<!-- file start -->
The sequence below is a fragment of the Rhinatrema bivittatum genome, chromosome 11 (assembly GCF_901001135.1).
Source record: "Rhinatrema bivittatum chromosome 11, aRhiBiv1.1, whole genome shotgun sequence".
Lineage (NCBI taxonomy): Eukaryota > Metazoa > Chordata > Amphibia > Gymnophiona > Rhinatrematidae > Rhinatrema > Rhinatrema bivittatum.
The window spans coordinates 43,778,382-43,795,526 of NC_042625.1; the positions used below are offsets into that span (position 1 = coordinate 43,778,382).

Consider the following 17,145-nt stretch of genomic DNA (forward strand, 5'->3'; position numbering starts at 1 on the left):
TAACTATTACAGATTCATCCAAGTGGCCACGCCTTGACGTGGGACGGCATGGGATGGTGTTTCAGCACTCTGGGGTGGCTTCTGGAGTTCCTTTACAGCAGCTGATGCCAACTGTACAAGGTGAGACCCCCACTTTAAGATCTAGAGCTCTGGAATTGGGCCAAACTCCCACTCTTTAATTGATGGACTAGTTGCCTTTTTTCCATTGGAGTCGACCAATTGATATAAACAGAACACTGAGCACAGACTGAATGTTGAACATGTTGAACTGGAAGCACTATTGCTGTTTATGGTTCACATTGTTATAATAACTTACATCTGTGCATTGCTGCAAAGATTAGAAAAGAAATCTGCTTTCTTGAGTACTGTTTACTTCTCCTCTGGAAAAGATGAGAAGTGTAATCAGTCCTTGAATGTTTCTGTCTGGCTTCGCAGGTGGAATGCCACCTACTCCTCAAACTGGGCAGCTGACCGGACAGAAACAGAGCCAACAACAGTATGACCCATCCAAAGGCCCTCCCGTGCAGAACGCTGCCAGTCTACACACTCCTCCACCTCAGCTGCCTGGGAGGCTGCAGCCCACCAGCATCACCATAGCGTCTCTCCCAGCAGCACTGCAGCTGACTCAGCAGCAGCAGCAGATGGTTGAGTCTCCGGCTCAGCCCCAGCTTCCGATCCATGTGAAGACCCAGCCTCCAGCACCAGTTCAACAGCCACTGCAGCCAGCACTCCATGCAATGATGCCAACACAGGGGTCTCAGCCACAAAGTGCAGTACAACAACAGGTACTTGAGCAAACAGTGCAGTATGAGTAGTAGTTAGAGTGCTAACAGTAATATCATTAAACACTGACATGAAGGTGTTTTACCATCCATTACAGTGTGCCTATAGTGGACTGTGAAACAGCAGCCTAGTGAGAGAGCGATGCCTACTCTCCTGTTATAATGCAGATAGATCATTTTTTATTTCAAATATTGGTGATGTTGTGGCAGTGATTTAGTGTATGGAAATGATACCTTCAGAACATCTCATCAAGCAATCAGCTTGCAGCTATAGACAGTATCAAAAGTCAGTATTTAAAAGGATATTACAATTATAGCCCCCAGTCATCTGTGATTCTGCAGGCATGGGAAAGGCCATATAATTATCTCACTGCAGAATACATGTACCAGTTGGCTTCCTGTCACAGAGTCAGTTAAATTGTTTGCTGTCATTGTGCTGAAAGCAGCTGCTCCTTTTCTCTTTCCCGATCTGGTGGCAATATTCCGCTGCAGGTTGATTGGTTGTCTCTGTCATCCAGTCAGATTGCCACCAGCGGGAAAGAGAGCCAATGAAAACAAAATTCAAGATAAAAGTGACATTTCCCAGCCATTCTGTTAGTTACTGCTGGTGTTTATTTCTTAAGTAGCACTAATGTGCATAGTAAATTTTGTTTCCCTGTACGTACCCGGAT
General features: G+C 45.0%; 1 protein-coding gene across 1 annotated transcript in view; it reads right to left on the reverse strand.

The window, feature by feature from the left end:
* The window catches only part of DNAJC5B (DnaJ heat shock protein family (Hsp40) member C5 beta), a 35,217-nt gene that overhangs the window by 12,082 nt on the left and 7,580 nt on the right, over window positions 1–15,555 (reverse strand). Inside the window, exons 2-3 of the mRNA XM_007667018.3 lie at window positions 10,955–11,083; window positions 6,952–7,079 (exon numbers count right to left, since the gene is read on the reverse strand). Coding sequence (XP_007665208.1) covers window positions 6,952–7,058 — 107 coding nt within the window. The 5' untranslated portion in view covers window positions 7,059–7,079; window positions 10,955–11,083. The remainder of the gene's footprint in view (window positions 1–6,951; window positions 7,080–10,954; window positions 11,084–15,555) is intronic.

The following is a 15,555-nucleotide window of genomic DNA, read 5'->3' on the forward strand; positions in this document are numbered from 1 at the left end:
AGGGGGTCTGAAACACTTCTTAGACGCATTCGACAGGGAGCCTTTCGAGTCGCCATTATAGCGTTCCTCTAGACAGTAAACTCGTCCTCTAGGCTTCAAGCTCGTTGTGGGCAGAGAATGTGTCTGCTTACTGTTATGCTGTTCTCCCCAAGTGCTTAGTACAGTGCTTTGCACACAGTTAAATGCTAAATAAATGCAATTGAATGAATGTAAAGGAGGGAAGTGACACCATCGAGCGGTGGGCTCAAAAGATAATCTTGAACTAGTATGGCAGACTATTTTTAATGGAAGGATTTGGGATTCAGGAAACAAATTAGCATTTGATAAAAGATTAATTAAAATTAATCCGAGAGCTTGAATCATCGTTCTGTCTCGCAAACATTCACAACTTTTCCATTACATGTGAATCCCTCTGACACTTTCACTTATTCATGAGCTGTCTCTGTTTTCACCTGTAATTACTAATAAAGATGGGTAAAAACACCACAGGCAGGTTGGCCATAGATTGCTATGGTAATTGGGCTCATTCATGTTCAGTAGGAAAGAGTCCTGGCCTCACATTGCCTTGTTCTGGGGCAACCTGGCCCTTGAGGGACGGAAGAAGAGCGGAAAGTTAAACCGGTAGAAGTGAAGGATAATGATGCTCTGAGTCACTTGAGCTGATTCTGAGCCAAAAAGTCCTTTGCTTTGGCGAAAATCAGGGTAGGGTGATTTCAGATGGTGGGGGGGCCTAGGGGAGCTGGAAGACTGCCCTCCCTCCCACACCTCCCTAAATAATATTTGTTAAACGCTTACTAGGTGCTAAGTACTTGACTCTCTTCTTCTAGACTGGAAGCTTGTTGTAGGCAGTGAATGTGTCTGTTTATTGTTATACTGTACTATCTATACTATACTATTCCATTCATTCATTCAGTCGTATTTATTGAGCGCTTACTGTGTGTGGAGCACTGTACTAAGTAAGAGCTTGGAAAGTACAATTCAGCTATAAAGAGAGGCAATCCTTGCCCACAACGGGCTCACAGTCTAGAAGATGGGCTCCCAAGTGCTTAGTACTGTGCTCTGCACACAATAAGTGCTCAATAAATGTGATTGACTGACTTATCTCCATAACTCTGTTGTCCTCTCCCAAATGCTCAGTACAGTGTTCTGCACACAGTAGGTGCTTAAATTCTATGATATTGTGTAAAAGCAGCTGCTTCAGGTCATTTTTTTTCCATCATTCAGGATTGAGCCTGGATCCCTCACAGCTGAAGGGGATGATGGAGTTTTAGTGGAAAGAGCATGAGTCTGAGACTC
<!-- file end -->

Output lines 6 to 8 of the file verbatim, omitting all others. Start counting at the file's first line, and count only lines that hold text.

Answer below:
TAACTATTACAGATTCATCCAAGTGGCCACGCCTTGACGTGGGACGGCATGGGATGGTGTTTCAGCACTCTGGGGTGGCTTCTGGAGTTCCTTTACAGCAGCTGATGCCAACTGTACAAGGTGAGACCCCCACTTTAAGATCTAGAGCTCTGGAATTGGGCCAAACTCCCACTCTTTAATTGATGGACTAGTTGCCTTTTTTCCATTGGAGTCGACCAATTGATATAAACAGAACACTGAGCACAGACTGAATGTTGAACATGTTGAACTGGAAGCACTATTGCTGTTTATGGTTCACATTGTTATAATAACTTACATCTGTGCATTGCTGCAAAGATTAGAAAAGAAATCTGCTTTCTTGAGTACTGTTTACTTCTCCTCTGGAAAAGATGAGAAGTGTAATCAGTCCTTGAATGTTTCTGTCTGGCTTCGCAGGTGGAATGCCACCTACTCCTCAAACTGGGCAGCTGACCGGACAGAAACAGAGCCAACAACAGTATGACCCATCCAAAGGCCCTCCCGTGCAGAACGCTGCCAGTCTACACACTCCTCCACCTCAGCTGCCTGGGAGGCTGCAGCCCACCAGCATCACCATAGCGTCTCTCCCAGCAGCACTGCAGCTGACTCAGCAGCAGCAGCAGATGGTTGAGTCTCCGGCTCAGCCCCAGCTTCCGATCCATGTGAAGACCCAGCCTCCAGCACCAGTTCAACAGCCACTGCAGCCAGCACTCCATGCAATGATGCCAACACAGGGGTCTCAGCCACAAAGTGCAGTACAACAACAGGTACTTGAGCAAACAGTGCAGTATGAGTAGTAGTTAGAGTGCTAACAGTAATATCATTAAACACTGACATGAAGGTGTTTTACCATCCATTACAGTGTGCCTATAGTGGACTGTGAAACAGCAGCCTAGTGAGAGAGCGATGCCTACTCTCCTGTTATAATGCAGATAGATCATTTTTTATTTCAAATATTGGTGATGTTGTGGCAGTGATTTAGTGTATGGAAATGATACCTTCAGAACATCTCATCAAGCAATCAGCTTGCAGCTATAGACAGTATCAAAAGTCAGTATTTAAAAGGATATTACAATTATAGCCCCCAGTCATCTGTGATTCTGCAGGCATGGGAAAGGCCATATAATTATCTCACTGCAGAATACATGTACCAGTTGGCTTCCTGTCACAGAGTCAGTTAAATTGTTTGCTGTCATTGTGCTGAAAGCAGCTGCTCCTTTTCTCTTTCCCGATCTGGTGGCAATATTCCGCTGCAGGTTGATTGGTTGTCTCTGTCATCCAGTCAGATTGCCACCAGCGGGAAAGAGAGCCAATGAAAACAAAATTCAAGATAAAAGTGACATTTCCCAGCCATTCTGTTAGTTACTGCTGGTGTTTATTTCTTAAGTAGCACTAATGTGCATAGTAAATTTTGTTTCCCTGTACGTACCCGGAT
General features: G+C 45.0%; 1 protein-coding gene across 1 annotated transcript in view; it reads right to left on the reverse strand.

The window, feature by feature from the left end: